James- I had tried swaging the ends of 1 tube by using 4 pins .005, .010, .015, and .020 bigger than the ID annealing the tube between each pin. It brought the OD to within .003 of the tube sheet and then the roller maxed out and then I used the 1/2 degree tapered pin to get it sealed for a cold hydro test. That tube seems to be holding so far, just some of the other tubes are starting to leak a little.

Marty, Greg- The bore of the tube sheet was very smooth with the edges of the hole not sharp, but a slightly rounded corner less than a .010 radius. I thought it was the corners that held the tube in place, but I can agree that the tube can and will move inside of a smooth bore.

Now the question becomes how to roughen up the bore without making the hole out of round or any larger than it is?

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Bill Shields
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Re: Soldering flue tubes

Postby Bill Shields » Tue Jul 05, 2016 8:50 pm

Listen to Marty.

He has rolled more tubes in more boilers than all of you (and me) together...and I have done more than a few....1000 of many sizes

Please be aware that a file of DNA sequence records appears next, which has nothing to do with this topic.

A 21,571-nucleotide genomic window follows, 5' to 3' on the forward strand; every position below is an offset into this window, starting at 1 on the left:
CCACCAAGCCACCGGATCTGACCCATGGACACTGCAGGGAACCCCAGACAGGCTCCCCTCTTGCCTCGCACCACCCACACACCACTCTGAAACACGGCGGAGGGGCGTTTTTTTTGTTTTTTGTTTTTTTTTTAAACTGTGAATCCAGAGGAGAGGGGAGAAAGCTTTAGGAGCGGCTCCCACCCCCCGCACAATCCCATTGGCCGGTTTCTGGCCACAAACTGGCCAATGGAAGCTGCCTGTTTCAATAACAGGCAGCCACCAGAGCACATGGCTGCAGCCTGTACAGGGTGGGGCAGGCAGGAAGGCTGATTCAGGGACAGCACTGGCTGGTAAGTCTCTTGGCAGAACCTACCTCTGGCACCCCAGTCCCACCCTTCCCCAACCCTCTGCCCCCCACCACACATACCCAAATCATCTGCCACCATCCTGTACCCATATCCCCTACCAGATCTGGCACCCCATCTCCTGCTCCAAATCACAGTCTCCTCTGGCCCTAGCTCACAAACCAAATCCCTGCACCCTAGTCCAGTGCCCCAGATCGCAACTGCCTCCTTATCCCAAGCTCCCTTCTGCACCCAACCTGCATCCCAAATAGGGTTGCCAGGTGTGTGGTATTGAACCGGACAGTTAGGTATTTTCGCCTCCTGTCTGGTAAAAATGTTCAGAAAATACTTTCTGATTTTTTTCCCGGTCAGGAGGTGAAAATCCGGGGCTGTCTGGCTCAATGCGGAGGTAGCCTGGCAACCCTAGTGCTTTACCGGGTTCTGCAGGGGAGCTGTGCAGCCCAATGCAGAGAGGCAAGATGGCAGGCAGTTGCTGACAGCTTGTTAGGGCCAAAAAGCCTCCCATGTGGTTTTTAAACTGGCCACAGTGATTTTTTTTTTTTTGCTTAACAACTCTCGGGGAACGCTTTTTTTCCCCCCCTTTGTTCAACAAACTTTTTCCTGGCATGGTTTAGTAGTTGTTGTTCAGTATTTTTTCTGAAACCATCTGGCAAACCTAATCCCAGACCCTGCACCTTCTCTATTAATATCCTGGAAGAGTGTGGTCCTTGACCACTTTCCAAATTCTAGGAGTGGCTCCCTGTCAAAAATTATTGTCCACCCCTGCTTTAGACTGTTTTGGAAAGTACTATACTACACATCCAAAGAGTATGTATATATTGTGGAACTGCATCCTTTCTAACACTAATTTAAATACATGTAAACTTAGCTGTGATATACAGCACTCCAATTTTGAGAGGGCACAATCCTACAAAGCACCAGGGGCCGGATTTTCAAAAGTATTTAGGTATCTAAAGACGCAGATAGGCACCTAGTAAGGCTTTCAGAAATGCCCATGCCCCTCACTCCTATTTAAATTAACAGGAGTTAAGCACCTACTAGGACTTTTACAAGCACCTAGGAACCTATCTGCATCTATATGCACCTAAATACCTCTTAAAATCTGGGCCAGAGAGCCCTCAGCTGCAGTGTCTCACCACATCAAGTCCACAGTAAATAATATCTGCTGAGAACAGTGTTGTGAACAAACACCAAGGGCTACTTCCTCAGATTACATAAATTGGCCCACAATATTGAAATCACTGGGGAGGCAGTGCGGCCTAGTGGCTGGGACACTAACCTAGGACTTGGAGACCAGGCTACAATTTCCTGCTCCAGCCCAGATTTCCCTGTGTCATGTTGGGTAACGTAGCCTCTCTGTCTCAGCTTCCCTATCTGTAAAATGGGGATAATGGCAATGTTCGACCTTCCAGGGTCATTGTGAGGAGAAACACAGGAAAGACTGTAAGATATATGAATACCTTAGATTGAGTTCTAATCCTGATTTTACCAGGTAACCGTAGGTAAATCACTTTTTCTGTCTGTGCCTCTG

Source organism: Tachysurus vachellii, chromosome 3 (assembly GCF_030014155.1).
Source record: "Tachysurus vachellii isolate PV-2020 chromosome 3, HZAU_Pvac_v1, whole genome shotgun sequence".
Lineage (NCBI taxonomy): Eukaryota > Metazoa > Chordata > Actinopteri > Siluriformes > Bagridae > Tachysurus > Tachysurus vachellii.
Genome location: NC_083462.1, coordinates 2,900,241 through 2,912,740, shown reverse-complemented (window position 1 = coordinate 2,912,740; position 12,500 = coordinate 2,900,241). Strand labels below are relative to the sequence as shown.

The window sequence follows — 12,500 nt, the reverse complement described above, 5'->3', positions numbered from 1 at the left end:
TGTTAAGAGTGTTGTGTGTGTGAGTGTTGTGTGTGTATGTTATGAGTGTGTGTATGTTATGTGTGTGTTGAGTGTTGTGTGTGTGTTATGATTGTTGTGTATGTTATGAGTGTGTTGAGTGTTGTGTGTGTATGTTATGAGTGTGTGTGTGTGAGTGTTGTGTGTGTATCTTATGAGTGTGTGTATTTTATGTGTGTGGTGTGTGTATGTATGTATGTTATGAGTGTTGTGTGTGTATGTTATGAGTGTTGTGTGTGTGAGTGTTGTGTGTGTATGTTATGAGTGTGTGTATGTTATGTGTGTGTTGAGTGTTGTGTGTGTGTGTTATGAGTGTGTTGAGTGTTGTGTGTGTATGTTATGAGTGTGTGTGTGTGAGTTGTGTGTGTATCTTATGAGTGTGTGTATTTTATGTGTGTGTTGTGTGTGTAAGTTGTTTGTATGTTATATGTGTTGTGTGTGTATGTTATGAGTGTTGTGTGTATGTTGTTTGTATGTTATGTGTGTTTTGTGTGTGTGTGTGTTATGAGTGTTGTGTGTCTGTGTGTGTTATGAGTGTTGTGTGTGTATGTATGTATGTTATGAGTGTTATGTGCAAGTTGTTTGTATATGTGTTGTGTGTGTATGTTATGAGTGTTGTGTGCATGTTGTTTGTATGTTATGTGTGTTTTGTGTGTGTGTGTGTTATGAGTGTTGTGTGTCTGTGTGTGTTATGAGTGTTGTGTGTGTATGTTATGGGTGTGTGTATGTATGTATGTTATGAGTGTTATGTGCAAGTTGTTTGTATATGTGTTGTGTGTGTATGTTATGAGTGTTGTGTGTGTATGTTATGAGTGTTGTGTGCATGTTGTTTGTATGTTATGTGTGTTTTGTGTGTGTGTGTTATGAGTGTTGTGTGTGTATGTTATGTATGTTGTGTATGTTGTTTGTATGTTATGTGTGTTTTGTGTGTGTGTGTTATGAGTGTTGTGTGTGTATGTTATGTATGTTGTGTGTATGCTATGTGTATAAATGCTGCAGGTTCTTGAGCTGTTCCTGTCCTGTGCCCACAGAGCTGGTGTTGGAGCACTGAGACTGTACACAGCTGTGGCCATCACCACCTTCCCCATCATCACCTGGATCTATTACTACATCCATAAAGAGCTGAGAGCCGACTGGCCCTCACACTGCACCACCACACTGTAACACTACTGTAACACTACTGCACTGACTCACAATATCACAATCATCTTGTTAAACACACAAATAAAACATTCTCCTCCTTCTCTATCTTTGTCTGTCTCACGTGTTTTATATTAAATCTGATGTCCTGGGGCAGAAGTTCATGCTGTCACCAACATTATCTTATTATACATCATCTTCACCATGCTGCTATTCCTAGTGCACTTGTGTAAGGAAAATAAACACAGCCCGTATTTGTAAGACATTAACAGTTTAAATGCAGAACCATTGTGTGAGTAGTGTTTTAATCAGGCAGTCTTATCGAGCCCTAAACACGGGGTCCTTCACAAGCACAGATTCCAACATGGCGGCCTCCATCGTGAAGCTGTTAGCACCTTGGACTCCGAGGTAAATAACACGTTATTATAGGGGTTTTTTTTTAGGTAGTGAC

We both learned as 'big boiler' people, (which includes industrial heat exchangers), and what he says is gospel truth.

Dave is correct...why would you want to silver solder them in when rolling / expanding is so easy?

Other than 'rolling' with a proper roller, on occasion I have expanded with drift pins and a rubber expanding plug made from faucet washers.

In reality, the boiler is the most $$$ part of the loco, and spending a couple of extra $$ on a good roller is small change.

I cannot say that I have ever had to re-roll a copper tube that passed a hydro.

Yes, I have had a few that leaked initially but never one that wouldn't seal.

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Fred_V
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Re: Soldering flue tubes

Postby Fred_V » Wed Jul 06, 2016 7:51 am

What size tube are you using? I know that you can get 3/4" OD tubes and 3/4" ID/.820 OD tubes. Maybe you could go up to the next size and try again.
Fred V
Pensacola, Fl.

little giant
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Location: Rochester NY

Re: Soldering flue tubes

Postby little giant » Wed Jul 06, 2016 11:15 am

Here is my plan of attack:
1) Remove all tubes
2) Ream holes to roughen up surface
3) Buy .065 walled copper tube
4) Swage the ends to fit closer to hole diameter
5) Roll tubes in
6) Report outcome

Thanks to everyone who helped me out